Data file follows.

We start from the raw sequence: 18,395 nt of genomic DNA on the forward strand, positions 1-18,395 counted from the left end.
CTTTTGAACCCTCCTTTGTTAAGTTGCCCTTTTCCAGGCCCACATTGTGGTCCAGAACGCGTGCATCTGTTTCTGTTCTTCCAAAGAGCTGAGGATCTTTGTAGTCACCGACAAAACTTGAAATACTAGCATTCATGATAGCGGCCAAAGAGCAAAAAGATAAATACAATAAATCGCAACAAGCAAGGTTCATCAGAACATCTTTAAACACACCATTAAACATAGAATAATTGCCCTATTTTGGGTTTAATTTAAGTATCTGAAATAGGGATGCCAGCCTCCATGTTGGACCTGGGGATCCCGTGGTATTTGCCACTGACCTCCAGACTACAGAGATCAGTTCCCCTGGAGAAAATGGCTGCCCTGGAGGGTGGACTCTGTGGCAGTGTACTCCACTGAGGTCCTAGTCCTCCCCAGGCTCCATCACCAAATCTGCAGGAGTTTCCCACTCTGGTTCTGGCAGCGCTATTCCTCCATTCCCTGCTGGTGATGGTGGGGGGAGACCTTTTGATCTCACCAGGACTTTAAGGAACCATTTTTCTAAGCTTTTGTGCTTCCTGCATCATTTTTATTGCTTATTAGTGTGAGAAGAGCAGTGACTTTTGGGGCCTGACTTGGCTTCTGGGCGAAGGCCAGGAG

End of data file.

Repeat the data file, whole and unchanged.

We start from the raw sequence: 18,395 nt of genomic DNA on the forward strand, positions 1-18,395 counted from the left end.
CTTTTGAACCCTCCTTTGTTAAGTTGCCCTTTTCCAGGCCCACATTGTGGTCCAGAACGCGTGCATCTGTTTCTGTTCTTCCAAAGAGCTGAGGATCTTTGTAGTCACCGACAAAACTTGAAATACTAGCATTCATGATAGCGGCCAAAGAGCAAAAAGATAAATACAATAAATCGCAACAAGCAAGGTTCATCAGAACATCTTTAAACACACCATTAAACATAGAATAATTGCCCTATTTTGGGTTTAATTTAAGTATCTGAAATAGGGATGCCAGCCTCCATGTTGGACCTGGGGATCCCGTGGTATTTGCCACTGACCTCCAGACTACAGAGATCAGTTCCCCTGGAGAAAATGGCTGCCCTGGAGGGTGGACTCTGTGGCAGTGTACTCCACTGAGGTCCTAGTCCTCCCCAGGCTCCATCACCAAATCTGCAGGAGTTTCCCACTCTGGTTCTGGCAGCGCTATTCCTCCATTCCCTGCTGGTGATGGTGGGGGGAGACCTTTTGATCTCACCAGGACTTTAAGGAACCATTTTTCTAAGCTTTTGTGCTTCCTGCATCATTTTTATTGCTTATTAGTGTGAGAAGAGCAGTGACTTTTGGGGCCTGACTTGGCTTCTGGGCGAAGGCCAGGAG